That whole is complex and powerful and vulnerable and capable of healing in ways we don’t know about. Which is where the most cheering book I know about comes in, the Isabella Tree ‘Wilding’ book I told you about. I look for information about resiliency. Marine areas that have been truly protected. Women in Ghana replanting traditional tree crops. I don’t watch TV. I don’t watch horrible clips of wildlife fleeing fires. I turn my mind to what we can do here. How to take the amazing UN goals for sustainable development and biodiversity and start making them come true a little, here. Because I really do not believe that late stage extraction capitalism is anything but a cancer. I don’t believe the ‘wealth’ it creates makes people as happy as living within the ecological boundaries of the planet could. Pretty much everything will have to change for us to turn things around. But that doesn’t seem so bad. All around me in rural Nova Scotia I see people who are only one generation from subsistence farming. They have a knowledge about community and looking after each other that I lack. I, on the other hand, know about things they (mostly) don’t, like what it’s like to grow up queer, what a civil war in Africa looks like, what the anonymous author of ‘Sir Gawain and the Green Knight’ had to say about imperfection.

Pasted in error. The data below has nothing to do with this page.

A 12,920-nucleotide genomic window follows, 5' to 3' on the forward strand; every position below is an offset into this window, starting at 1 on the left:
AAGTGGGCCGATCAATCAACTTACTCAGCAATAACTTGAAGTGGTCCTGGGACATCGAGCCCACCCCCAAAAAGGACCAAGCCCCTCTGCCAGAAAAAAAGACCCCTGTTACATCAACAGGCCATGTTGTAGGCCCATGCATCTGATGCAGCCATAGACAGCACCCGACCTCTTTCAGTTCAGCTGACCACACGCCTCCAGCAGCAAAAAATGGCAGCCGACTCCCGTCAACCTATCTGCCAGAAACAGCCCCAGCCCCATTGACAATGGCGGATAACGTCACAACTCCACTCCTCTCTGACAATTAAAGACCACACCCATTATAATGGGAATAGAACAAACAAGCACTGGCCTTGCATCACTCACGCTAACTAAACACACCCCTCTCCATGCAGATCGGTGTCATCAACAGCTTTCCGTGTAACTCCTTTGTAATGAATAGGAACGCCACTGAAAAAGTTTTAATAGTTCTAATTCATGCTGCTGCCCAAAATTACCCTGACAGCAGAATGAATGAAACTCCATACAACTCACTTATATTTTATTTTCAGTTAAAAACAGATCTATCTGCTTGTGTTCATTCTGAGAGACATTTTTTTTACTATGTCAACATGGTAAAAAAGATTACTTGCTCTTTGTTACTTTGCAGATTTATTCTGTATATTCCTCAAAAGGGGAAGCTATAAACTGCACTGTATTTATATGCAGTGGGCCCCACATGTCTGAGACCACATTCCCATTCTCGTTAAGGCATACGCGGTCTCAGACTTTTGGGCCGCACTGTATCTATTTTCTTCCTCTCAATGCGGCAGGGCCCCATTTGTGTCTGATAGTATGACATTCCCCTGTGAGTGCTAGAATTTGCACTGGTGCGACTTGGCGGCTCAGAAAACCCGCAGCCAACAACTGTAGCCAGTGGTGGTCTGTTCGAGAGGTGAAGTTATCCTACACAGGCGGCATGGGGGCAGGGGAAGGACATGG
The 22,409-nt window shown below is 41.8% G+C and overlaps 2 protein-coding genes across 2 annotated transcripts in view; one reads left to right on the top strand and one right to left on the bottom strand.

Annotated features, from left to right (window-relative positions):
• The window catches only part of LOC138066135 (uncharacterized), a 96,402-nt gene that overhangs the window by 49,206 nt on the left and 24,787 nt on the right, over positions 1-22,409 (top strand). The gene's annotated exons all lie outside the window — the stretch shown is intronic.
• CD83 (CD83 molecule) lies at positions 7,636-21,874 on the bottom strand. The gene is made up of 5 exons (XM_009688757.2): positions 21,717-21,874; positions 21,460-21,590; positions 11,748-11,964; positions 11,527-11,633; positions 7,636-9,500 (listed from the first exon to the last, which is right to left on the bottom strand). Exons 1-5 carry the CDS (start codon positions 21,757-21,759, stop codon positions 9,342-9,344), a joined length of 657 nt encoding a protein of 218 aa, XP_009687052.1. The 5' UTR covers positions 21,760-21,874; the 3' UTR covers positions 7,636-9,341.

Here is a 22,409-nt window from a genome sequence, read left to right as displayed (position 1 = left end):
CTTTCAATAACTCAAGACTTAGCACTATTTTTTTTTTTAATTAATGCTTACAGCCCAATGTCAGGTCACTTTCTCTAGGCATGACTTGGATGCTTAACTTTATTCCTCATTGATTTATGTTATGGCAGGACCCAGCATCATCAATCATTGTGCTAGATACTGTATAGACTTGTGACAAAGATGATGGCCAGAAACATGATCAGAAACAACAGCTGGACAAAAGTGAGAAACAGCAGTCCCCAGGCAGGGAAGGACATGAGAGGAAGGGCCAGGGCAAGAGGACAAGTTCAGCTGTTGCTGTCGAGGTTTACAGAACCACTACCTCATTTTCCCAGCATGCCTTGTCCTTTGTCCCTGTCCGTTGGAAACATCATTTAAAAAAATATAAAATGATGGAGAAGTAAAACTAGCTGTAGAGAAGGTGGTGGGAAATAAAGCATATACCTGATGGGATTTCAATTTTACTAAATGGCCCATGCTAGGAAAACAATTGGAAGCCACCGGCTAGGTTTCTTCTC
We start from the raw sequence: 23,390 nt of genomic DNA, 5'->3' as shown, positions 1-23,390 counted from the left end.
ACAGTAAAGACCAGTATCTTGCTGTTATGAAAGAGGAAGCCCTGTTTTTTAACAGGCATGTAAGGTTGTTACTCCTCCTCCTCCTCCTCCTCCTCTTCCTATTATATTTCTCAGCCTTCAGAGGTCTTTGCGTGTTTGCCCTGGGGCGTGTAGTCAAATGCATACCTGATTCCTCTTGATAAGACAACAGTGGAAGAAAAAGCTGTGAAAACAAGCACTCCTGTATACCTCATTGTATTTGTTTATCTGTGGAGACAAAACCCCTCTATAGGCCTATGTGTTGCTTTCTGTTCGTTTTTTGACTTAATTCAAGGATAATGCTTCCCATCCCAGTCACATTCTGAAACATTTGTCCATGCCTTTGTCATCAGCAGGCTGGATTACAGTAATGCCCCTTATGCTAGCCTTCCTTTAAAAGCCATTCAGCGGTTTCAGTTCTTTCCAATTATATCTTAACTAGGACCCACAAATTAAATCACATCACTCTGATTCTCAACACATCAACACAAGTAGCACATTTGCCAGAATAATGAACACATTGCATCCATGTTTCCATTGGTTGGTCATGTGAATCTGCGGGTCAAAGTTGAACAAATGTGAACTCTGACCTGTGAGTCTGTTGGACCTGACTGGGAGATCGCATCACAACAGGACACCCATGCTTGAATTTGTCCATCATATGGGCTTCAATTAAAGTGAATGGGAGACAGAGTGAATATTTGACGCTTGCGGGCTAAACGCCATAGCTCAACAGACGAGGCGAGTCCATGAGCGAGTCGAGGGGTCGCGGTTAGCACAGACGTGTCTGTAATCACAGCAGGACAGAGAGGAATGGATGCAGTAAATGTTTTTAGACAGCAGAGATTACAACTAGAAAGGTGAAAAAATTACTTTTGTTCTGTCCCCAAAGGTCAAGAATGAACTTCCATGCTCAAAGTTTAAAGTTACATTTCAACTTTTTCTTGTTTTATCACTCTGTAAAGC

Where am I going with that?? Possibilities of communities that combine old and new, I suppose. I’ve been talking with my local county councillor, getting his support for Annapolis County council declaring a Climate Emergency and then doing something about it. There are 6 come-from-away councillors and 5 born around here. John, my councillor, was born in Kingsport, graduated high school and worked on the railroads his whole life. He thinks the born-heres will vote with him to support the motion but was feeling only 6 or 7 of us in his district of 1800 really cared about the issue. Another XR member supplied me with some good quotes and he sent them out to constituents from 14 to 87. To his surprise he got an earful of support for doing something now.

So I do have hope. It seems arrogant not to. And sort of pointless. Not that one can control the feelings of sorrow — or should. But it feels better to act. You are not alone. We are not alone.




I finished writing two books this winter, a memoir called Undocumented: A Different Story and a novel called Nunatak. The nub of the novel came to me ten years ago. The memoir has been in the works for twelve years. So five or six years a book. This raises some questions. Lifetime earnings from writing? Don’t go there. How many more books can I hope to write, assuming I live to a ripe and alert old age? Can I write faster? Spend less time making a living?